Brian Moriarty arrived at Skywalker Ranch for his first day of work on August 1, 1988. As Lucasfilm Games’s new star designer, he was given virtually complete freedom to make whatever game he wanted to make.

Noah Falstein in Skywalker Ranch’s conservatory. This is where the Games people typically ate their lunches, which were prepared for them by a gourmet chef. There were definitely worse places to work…

For all their enthusiasm for adventure games, the other designers at Lucasfilm were struggling a bit at the time to figure out how to build on the template of Maniac Mansion. Zak McKracken and the Alien Mindbenders, David Fox’s follow-up to Ron Gilbert’s masterstroke, had been published just the day before Moriarty arrived at Skywalker Ranch. It tried a little too obviously to capture the same campy charm, whilst, in typical games-industry fashion, trying to make it all better by making it bigger, expanding the scene of the action from a single night spent in a single mansion to locations scattered all around the globe and sometimes off it. The sense remained that Lucasfilm wanted to do things differently from Sierra, who are unnamed but ever-present — along with a sly dig at old-school rivals like Infocom still making text adventures — within a nascent manifesto of three paragraphs published in Zak McKracken‘s manual, entitled simply “Our Game Design Philosophy.”

We believe that you buy games to be entertained, not to be whacked over the head every time you make a mistake. So we don’t bring the game to a screeching halt when you poke your nose into a place you haven’t visited before. In fact, we make it downright difficult to get a character “killed.”

We think you’d prefer to solve the game’s mysteries by exploring and discovering. Not by dying a thousand deaths. We also think you like to spend your time involved in the story. Not typing in synonyms until you stumble upon the computer’s word for a certain object.

Unlike conventional computer adventures, Zak McKracken and the Alien Mindbenders doesn’t force you to save your progress every few minutes. Instead, you’re free to concentrate on the puzzles, characters, and outrageous good humor.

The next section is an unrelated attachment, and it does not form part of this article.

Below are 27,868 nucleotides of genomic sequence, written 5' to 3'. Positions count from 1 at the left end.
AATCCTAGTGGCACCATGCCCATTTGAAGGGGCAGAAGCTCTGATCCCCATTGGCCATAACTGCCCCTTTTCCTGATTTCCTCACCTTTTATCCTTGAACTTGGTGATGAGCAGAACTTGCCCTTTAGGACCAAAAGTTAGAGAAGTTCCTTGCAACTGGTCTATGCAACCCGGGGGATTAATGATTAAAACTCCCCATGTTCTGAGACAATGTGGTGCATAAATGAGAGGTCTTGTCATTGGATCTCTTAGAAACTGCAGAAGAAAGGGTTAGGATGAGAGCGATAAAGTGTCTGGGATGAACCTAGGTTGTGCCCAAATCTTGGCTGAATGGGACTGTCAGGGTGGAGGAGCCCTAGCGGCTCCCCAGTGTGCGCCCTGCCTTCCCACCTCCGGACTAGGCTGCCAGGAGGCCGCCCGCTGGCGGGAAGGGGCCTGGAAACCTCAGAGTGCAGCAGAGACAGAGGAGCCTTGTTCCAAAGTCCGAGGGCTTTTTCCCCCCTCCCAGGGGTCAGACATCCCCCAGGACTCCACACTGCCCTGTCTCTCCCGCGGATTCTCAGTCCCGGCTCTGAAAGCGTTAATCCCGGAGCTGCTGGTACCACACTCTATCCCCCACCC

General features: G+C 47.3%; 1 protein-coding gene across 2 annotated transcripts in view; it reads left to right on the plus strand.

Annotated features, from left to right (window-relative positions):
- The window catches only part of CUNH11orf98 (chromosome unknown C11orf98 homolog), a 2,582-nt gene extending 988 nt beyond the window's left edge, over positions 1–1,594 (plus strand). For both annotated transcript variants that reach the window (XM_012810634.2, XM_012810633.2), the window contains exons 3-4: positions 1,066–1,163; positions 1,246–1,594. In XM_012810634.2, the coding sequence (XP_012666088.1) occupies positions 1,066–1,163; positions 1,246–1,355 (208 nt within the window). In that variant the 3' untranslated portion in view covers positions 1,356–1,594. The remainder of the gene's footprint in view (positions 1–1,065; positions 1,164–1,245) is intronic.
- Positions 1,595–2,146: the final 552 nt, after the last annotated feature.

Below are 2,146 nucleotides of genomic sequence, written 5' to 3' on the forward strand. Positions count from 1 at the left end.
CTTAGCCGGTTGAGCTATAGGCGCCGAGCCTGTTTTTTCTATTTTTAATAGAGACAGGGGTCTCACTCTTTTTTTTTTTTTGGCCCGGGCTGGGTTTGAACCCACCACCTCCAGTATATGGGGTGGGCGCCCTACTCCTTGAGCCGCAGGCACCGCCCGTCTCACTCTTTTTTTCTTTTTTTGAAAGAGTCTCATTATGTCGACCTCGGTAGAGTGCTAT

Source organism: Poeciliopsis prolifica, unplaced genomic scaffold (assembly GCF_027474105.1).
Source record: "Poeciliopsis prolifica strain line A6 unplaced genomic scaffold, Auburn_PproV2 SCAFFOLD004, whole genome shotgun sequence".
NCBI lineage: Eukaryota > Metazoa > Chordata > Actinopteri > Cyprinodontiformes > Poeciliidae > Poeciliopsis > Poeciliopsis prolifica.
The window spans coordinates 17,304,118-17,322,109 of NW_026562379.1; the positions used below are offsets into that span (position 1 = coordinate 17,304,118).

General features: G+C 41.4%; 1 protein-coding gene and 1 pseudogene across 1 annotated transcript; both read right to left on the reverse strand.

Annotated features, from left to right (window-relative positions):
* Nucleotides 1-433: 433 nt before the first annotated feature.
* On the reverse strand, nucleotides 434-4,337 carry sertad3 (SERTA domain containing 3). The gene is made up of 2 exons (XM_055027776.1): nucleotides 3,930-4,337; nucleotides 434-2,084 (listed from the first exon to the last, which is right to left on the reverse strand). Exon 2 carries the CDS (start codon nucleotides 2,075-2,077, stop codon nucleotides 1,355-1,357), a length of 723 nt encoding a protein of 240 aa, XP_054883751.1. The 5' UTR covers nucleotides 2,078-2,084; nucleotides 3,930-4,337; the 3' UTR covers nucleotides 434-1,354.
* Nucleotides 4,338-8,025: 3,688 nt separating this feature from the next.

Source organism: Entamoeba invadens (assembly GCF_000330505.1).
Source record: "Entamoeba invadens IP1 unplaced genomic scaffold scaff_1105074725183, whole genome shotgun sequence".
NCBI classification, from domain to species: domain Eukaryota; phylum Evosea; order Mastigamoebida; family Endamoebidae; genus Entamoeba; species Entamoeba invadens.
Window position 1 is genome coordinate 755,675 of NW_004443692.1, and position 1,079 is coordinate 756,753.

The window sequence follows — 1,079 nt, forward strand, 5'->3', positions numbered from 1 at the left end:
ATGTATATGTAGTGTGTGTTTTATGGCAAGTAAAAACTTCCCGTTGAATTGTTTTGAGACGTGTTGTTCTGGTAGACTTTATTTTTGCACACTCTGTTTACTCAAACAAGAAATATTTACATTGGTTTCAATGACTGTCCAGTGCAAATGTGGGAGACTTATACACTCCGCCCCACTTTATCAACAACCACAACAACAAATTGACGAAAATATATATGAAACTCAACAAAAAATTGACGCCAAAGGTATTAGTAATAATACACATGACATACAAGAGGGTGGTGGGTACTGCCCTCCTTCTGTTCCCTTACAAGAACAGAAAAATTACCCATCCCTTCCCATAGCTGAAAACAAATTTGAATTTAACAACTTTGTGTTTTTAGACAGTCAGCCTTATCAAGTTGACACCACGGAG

Worthy though these sentiments were, Lucasfilm seemed uncertain as yet how to turn them into practical rules for design. Ironically, Zak McKracken, the game with which they began publicly articulating their focus on progressive design, is the most Sierra-like Lucasfilm game ever made, with the sheer nonlinear sprawl of the thing spawning inevitable confusion and yielding far more potential dead ends than its designer would likely wish to admit. While successful enough in its day, it never garnered the love that’s still accorded to Maniac Mansion today.

Lucasfilm Games’s one adventure of 1989 was a similarly middling effort. A joint design by Gilbert, Falstein, and Fox, Indiana Jones and the Last Crusade: The Graphic Adventure — an Action Game was also made — marked the first time since Labyrinth that the games division had been entrusted with one of George Lucas’s cinematic properties. They don’t seem to have been all that excited at the prospect. The game dutifully walks you through the plot you’ve already watched unfold on the silver screen, without ever taking flight as a creative work in its own right. The Lucasfilm “Game Design Philosophy” appears once again in the manual in almost the exact same form as last time, but once again the actual game hews to this ideal imperfectly at best, with, perhaps unsurprisingly given the two-fisted action movie on which it’s based, lots of opportunities to get Indy killed and have to revert to one of those save files you supposedly don’t need to create.

So, the company was rather running to stand still as Brian Moriarty settled in. They were determined to evolve their adventure games in design terms to match the strides Sierra was making in technology, but were uncertain how to actually go about the task. Moriarty wanted to make his own first work for Lucasfilm a different, more somehow refined experience than even the likes of Maniac Mansion. But how to do so? In short, what should he do with his once-in-a-lifetime chance to make any game he wanted to make?